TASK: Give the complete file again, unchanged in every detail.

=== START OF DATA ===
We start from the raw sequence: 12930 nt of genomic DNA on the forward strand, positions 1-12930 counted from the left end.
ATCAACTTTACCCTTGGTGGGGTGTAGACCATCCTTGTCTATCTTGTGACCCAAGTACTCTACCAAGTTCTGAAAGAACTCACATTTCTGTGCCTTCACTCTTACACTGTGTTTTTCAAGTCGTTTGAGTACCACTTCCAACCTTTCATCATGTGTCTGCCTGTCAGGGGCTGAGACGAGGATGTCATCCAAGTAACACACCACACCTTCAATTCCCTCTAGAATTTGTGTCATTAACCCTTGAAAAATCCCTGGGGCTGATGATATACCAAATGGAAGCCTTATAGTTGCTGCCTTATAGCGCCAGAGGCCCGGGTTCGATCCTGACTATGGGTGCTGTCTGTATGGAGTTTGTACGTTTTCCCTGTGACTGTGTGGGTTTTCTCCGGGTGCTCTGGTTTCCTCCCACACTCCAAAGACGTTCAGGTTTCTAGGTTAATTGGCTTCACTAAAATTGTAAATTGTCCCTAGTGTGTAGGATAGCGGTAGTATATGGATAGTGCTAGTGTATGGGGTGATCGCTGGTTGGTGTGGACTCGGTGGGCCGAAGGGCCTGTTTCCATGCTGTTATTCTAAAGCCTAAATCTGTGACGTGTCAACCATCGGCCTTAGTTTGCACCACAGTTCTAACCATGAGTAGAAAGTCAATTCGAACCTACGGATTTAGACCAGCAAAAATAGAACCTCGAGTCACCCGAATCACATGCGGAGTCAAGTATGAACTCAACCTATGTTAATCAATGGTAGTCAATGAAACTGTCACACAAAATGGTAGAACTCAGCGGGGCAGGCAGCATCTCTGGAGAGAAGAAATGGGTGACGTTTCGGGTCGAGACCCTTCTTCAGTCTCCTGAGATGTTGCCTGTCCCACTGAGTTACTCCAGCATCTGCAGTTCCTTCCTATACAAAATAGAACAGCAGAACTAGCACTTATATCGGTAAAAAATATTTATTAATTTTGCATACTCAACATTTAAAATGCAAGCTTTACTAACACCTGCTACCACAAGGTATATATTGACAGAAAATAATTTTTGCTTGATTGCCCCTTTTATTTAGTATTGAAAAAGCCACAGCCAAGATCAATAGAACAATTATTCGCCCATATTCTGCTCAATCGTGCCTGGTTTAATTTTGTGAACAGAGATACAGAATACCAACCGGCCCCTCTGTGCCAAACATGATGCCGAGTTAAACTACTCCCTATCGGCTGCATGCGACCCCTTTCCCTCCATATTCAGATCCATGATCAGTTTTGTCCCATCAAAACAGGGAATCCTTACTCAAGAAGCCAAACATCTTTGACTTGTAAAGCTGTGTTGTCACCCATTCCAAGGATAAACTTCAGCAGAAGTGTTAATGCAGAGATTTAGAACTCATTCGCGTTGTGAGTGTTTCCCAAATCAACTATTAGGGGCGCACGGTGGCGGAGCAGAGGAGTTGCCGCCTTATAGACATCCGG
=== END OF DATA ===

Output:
We start from the raw sequence: 12930 nt of genomic DNA on the forward strand, positions 1-12930 counted from the left end.
ATCAACTTTACCCTTGGTGGGGTGTAGACCATCCTTGTCTATCTTGTGACCCAAGTACTCTACCAAGTTCTGAAAGAACTCACATTTCTGTGCCTTCACTCTTACACTGTGTTTTTCAAGTCGTTTGAGTACCACTTCCAACCTTTCATCATGTGTCTGCCTGTCAGGGGCTGAGACGAGGATGTCATCCAAGTAACACACCACACCTTCAATTCCCTCTAGAATTTGTGTCATTAACCCTTGAAAAATCCCTGGGGCTGATGATATACCAAATGGAAGCCTTATAGTTGCTGCCTTATAGCGCCAGAGGCCCGGGTTCGATCCTGACTATGGGTGCTGTCTGTATGGAGTTTGTACGTTTTCCCTGTGACTGTGTGGGTTTTCTCCGGGTGCTCTGGTTTCCTCCCACACTCCAAAGACGTTCAGGTTTCTAGGTTAATTGGCTTCACTAAAATTGTAAATTGTCCCTAGTGTGTAGGATAGCGGTAGTATATGGATAGTGCTAGTGTATGGGGTGATCGCTGGTTGGTGTGGACTCGGTGGGCCGAAGGGCCTGTTTCCATGCTGTTATTCTAAAGCCTAAATCTGTGACGTGTCAACCATCGGCCTTAGTTTGCACCACAGTTCTAACCATGAGTAGAAAGTCAATTCGAACCTACGGATTTAGACCAGCAAAAATAGAACCTCGAGTCACCCGAATCACATGCGGAGTCAAGTATGAACTCAACCTATGTTAATCAATGGTAGTCAATGAAACTGTCACACAAAATGGTAGAACTCAGCGGGGCAGGCAGCATCTCTGGAGAGAAGAAATGGGTGACGTTTCGGGTCGAGACCCTTCTTCAGTCTCCTGAGATGTTGCCTGTCCCACTGAGTTACTCCAGCATCTGCAGTTCCTTCCTATACAAAATAGAACAGCAGAACTAGCACTTATATCGGTAAAAAATATTTATTAATTTTGCATACTCAACATTTAAAATGCAAGCTTTACTAACACCTGCTACCACAAGGTATATATTGACAGAAAATAATTTTTGCTTGATTGCCCCTTTTATTTAGTATTGAAAAAGCCACAGCCAAGATCAATAGAACAATTATTCGCCCATATTCTGCTCAATCGTGCCTGGTTTAATTTTGTGAACAGAGATACAGAATACCAACCGGCCCCTCTGTGCCAAACATGATGCCGAGTTAAACTACTCCCTATCGGCTGCATGCGACCCCTTTCCCTCCATATTCAGATCCATGATCAGTTTTGTCCCATCAAAACAGGGAATCCTTACTCAAGAAGCCAAACATCTTTGACTTGTAAAGCTGTGTTGTCACCCATTCCAAGGATAAACTTCAGCAGAAGTGTTAATGCAGAGATTTAGAACTCATTCGCGTTGTGAGTGTTTCCCAAATCAACTATTAGGGGCGCACGGTGGCGGAGCAGAGGAGTTGCCGCCTTATAGACATCCGG